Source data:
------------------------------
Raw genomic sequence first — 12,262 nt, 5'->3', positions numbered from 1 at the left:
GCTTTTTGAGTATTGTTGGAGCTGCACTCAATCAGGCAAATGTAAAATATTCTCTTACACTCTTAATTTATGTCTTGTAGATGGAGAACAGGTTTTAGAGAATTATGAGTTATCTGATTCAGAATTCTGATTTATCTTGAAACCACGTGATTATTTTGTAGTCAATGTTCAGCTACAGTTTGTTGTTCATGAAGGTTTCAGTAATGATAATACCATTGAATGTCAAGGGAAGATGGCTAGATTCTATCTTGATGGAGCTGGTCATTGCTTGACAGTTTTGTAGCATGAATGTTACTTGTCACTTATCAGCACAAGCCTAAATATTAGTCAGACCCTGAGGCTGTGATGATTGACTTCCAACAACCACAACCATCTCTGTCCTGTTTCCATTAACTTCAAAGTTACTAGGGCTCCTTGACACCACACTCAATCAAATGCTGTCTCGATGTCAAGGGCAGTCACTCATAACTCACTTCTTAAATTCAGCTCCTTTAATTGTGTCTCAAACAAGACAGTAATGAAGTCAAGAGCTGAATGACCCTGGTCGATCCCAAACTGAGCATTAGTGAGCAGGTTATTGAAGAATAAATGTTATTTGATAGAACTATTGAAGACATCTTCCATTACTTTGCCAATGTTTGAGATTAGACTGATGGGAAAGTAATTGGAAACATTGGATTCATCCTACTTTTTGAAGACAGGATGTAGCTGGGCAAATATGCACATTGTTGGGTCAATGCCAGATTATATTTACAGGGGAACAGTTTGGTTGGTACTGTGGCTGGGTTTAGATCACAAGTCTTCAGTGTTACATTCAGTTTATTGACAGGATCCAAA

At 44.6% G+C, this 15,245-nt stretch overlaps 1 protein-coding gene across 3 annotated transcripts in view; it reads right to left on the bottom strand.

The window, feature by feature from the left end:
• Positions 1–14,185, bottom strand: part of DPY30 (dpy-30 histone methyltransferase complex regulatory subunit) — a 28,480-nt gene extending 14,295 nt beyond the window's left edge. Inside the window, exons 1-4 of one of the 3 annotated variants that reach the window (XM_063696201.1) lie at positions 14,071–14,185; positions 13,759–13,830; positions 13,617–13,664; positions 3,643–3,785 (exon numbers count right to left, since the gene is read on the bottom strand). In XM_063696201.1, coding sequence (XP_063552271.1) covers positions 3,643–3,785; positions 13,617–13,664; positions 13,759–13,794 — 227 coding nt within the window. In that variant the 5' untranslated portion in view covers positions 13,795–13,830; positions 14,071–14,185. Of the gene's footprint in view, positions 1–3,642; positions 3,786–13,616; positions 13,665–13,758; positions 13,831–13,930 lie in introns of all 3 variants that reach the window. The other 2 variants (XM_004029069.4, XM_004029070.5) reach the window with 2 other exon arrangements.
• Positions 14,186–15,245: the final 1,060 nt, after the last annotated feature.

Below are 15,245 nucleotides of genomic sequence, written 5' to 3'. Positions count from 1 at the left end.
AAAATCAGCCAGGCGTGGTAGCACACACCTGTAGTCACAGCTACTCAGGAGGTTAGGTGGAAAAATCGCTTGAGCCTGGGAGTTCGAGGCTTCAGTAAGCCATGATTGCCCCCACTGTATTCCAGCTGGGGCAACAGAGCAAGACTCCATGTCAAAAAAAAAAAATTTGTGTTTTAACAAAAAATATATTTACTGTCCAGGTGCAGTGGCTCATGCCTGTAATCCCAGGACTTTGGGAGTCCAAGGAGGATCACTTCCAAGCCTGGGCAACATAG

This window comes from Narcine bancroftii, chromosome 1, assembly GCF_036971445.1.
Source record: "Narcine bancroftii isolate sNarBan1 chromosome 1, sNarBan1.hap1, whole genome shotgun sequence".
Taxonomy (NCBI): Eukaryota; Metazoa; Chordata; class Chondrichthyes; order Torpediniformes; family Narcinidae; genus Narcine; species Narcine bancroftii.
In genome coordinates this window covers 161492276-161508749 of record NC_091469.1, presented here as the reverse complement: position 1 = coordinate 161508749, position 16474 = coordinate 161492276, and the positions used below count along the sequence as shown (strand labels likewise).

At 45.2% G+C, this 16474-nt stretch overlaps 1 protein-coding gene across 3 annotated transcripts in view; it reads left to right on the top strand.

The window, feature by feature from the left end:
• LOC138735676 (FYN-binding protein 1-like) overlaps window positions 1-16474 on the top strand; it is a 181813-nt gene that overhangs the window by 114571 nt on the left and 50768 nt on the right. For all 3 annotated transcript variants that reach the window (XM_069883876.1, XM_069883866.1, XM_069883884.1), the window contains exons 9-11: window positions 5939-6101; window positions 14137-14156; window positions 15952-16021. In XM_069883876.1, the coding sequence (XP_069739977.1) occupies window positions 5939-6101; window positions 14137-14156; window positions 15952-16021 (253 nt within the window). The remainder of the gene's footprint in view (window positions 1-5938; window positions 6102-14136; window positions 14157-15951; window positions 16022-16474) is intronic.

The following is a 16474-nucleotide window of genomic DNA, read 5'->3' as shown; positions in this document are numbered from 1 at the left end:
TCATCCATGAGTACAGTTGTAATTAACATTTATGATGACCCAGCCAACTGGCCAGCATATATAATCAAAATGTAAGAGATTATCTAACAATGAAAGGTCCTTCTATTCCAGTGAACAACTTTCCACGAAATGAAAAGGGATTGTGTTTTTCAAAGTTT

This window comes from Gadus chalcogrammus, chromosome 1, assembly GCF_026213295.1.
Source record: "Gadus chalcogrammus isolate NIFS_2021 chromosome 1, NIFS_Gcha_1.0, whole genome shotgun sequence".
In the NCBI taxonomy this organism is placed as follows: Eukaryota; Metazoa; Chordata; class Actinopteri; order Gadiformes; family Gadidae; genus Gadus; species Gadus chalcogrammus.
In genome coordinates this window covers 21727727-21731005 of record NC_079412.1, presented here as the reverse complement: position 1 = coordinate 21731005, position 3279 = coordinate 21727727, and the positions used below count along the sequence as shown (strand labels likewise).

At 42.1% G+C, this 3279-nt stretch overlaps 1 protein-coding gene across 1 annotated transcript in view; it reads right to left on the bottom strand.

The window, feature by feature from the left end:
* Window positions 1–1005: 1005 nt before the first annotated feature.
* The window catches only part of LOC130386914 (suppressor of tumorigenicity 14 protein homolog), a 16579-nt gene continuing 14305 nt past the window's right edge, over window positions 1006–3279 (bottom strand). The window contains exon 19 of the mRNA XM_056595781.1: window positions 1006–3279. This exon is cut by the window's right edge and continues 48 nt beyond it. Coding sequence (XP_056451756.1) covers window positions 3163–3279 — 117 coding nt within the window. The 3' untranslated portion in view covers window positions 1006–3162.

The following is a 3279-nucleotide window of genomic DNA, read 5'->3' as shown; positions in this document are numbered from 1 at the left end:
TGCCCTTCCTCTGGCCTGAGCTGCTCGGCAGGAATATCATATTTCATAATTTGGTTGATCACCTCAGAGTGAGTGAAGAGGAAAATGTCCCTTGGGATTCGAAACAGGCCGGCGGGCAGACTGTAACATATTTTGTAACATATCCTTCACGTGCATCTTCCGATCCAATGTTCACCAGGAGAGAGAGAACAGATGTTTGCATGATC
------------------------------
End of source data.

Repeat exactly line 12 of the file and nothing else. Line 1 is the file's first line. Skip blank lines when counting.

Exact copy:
In genome coordinates this window covers 161492276-161508749 of record NC_091469.1, presented here as the reverse complement: position 1 = coordinate 161508749, position 16474 = coordinate 161492276, and the positions used below count along the sequence as shown (strand labels likewise).